Russia wheat news boosts grains
U.S. wheat futures rose 3.5% Wednesday ahead of a meeting of Russia's agricultural ministry later this week, amid fears the big wheat-exporting country may curb grain exports.
Traders speculated that a cut in Russian exports could boost demand for U.S. wheat. The Russian ministry will meet Friday, after trimming its forecast last week for the country's 2012 grain harvest, which includes wheat and other crops, to 75 million metric tons, amid a drought in that country. Russia previously projected 75 million to 80 million tons.
Chicago Board of Trade wheat futures for December delivery settled 30 1/4 cents, or 3.5%, higher at $9.05 3/4 a bushel. Kansas City Board of Trade December wheat settled up 28 3/4 cents, or 3.2%, at $9.22 a bushel. MGEX December wheat finished 31 1/4 cents, or 3.4%, higher at $9.55 a bushel.
Grains shoot higher on Russian wheat news
Traders on Wednesday focused on the upcoming meeting of Russia's agricultural ministry because it issued downbeat crop projections after two earlier meetings this month.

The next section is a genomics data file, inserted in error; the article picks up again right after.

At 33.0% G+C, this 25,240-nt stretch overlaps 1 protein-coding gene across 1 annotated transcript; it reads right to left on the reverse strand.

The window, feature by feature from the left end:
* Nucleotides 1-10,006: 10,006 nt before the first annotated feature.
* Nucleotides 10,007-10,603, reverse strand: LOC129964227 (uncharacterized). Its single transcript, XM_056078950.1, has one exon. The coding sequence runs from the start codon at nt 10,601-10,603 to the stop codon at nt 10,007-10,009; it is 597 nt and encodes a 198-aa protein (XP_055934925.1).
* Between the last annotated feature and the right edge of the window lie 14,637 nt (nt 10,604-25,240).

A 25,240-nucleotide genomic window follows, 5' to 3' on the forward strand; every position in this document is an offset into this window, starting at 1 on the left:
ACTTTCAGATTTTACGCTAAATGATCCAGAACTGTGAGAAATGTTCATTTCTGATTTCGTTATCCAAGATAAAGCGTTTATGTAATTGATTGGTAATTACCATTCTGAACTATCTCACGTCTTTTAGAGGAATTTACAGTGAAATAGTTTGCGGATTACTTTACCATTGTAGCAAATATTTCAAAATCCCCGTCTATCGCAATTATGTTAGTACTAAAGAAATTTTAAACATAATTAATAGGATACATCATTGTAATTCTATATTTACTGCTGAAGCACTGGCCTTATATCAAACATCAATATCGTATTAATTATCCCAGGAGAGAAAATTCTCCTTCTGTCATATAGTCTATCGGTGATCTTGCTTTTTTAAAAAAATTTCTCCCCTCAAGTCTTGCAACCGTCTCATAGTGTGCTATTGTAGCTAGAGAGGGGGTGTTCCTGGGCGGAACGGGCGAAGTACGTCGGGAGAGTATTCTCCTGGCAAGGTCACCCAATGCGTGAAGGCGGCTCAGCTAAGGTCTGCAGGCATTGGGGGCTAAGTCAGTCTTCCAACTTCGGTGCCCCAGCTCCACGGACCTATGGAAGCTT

"The alarm bells go off when they schedule these meetings," said Jason Ward, an analyst with Northstar Commodity, a Minneapolis brokerage.
In 2010, Russia barred grain exports amid a severe drought.
Earlier this month, the U.S. Department of Agriculture estimated that Russia will produce 43 million metric tons of wheat, down from 56.23 million last year.
Still, Mike North, a broker with Platteville, Wis.-based First Capitol Ag, called traders' emphasis on potential reductions in Russian exports pure speculation. "We've been talking about that for two months. Will that happen Friday? Maybe."
Analysts said the wheat market was overdue for a rise in price after stumbling in recent sessions. Wheat futures also drew support from concerns about dry weather in Australia, another major producer, as farmers there prepare to plant wheat next month.
The rally followed a five-day slide for U.S. wheat futures. Wheat prices have been under pressure because of sluggish export demand for U.S. wheat and generally high global supplies.
Higher wheat prices provided a lift to corn Wednesday. Corn and wheat often follow each other because both are used in animal feed.
Corn futures also continued to draw support from ongoing concerns about this year's U.S. crop, which has been hit hard by a record-setting drought. Corn futures for December delivery settled up 18 cents, or 2.3%, at $8.13 1/2 a bushel.
U.S. soybean futures rallied Wednesday as strong demand and worries about diminishing U.S. supplies continued to support prices. The soybean market is maintaining price strength because record-high futures haven't cooled demand for soybeans from end users such as food processors and exporters.